Embrace the positive by 'living above the line'

I was recently asked, “How do you deal with all the hatred that is in the world?” The woman who asked me this question has a transgender son, and so I knew she was looking for support from me because I, too, have a transgender son, and there are so many states trying to implement laws against our children.

I gave her a concise answer about looking for the blessings around me and focusing on what is positive in my life rather than focusing on the negativity that often consumes the news, but her question caused me to reflect even further.

I am a mother who writes inspiring quotes down in a journal. When a challenge confronts me and I get stuck, I pull out my book of quotes and look for one that will help me. With this question, I realized that there is one formula that I use more than others, and it has helped me get through many challenging situations. I call this formula “Living Above the Line.”

Positive feelings (Above the Line): Hope, joy, courage, gratitude, openness, compassion, acceptance, patience, humility, love

Negative feelings (Below the Line): Guilt, shame, anger, resentment, ‘my way is the only way’, blame, judgment, fear, worry

I believe I attract what I put my attention and intention on. During the time Aiden, my son, was getting physically assaulted because he did not fit the socially acceptable stereotype of his gender, I realized the more I worried, was afraid and got angry, the more things seemed to happen that were negative.

When I worried that others would bully Aiden, he seemed to get bullied more. When I was afraid that the world was not a safe place for Aiden, he would get into a fight or get physically assaulted. I was operating below the line with negative feelings and attracting more of these things into our lives.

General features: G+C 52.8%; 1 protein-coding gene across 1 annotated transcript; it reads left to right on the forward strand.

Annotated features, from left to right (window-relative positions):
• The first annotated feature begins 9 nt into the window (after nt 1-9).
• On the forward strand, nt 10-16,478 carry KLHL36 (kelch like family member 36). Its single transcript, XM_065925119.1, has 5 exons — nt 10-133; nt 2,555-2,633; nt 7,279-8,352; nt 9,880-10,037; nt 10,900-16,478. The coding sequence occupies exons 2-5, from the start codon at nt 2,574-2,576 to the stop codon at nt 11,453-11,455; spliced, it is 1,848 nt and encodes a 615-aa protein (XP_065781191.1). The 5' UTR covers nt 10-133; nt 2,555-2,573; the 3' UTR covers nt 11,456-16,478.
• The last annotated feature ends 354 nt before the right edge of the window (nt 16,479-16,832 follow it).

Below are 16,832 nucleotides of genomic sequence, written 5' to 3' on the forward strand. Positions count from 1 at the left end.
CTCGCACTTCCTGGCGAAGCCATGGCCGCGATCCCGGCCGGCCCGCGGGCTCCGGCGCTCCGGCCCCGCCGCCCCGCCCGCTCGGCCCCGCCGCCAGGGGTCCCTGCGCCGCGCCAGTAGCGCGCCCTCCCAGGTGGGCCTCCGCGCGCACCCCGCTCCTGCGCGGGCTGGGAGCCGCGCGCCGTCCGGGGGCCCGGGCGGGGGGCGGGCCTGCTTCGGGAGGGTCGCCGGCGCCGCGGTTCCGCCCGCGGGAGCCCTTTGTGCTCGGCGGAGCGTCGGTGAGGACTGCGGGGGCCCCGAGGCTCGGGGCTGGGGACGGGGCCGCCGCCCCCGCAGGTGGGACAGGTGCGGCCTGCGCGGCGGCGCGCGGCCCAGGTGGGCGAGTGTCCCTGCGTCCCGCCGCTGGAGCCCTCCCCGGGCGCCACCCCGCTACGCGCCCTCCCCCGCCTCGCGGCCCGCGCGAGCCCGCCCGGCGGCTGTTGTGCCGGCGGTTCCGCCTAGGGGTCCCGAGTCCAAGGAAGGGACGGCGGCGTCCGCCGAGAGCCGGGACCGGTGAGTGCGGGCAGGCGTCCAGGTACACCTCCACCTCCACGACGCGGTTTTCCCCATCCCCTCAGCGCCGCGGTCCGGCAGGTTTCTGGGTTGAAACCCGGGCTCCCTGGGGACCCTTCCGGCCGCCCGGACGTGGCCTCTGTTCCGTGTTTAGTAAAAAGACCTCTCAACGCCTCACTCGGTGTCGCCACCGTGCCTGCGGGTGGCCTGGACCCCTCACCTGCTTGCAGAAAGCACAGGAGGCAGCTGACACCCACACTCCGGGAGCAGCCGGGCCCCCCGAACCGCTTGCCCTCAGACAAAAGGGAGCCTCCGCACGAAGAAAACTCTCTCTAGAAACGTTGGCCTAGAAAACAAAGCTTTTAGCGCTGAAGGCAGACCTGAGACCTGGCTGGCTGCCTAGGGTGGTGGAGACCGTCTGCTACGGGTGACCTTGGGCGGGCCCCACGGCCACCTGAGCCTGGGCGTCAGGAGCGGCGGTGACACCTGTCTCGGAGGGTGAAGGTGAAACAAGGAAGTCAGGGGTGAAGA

On the opposite side, when I went out and spoke to raise awareness about LGBTQ families and transgender children, when I saw things that made me grateful, or when I looked for ways that I could responsibly make situations better, I became more aware. I found more things to be grateful for, and more blessings came my way.

In other words, when I operated “Below the Line,” I got more negativity in my life. And when I operated “Above the Line,” I got more things that made me feel positive.

Recently, I have had a number of personal challenges. I could tell I was living “Below the Line,” feeling guilty, worried and fearful of the outcome of these situations. But then, as luck would have it, I was writing this article.

I immediately thought of ways I could feel hopeful, grateful and full of joy, and then, two days later, I received a letter from Aiden, published in the Huffington Post through an article that Laurin Mayeno, the mother of a gay son, wrote. You can read the full text of Aiden’s letter, along with other letters from LGBTQ children, at http://www.huffingtonpost.com/laurin-mayeno/to-moms-with-the-superpow_b_9816774.html.

I willingly choose acceptance over judgment, hope over fear and love over hate. And if there was ever a sign that living “Above the Line” was worth the effort, it was Aiden sharing his heart with me.

Editor’s note: This is the second in a series of columns Senior Voice is publishing on various topics from the Diverse Elders Coalition. Each article will look at a different segment of the elder population. Marsha Aizumi is an author, speaker, educator and advocate for the lesbian, gay, bisexual and transgender (LGBT) community, a cause she embraced due, in large part, to the harassment and bullying her son experienced throughout high school. Marsha is a regular blogger with the Diverse Elders Coalition, http://www.diverseelders.org, and also sits on the PFLAG National Board of Directors.

This article originally appeared in the Pacific Citizen, http://www.pacificcitizen.org.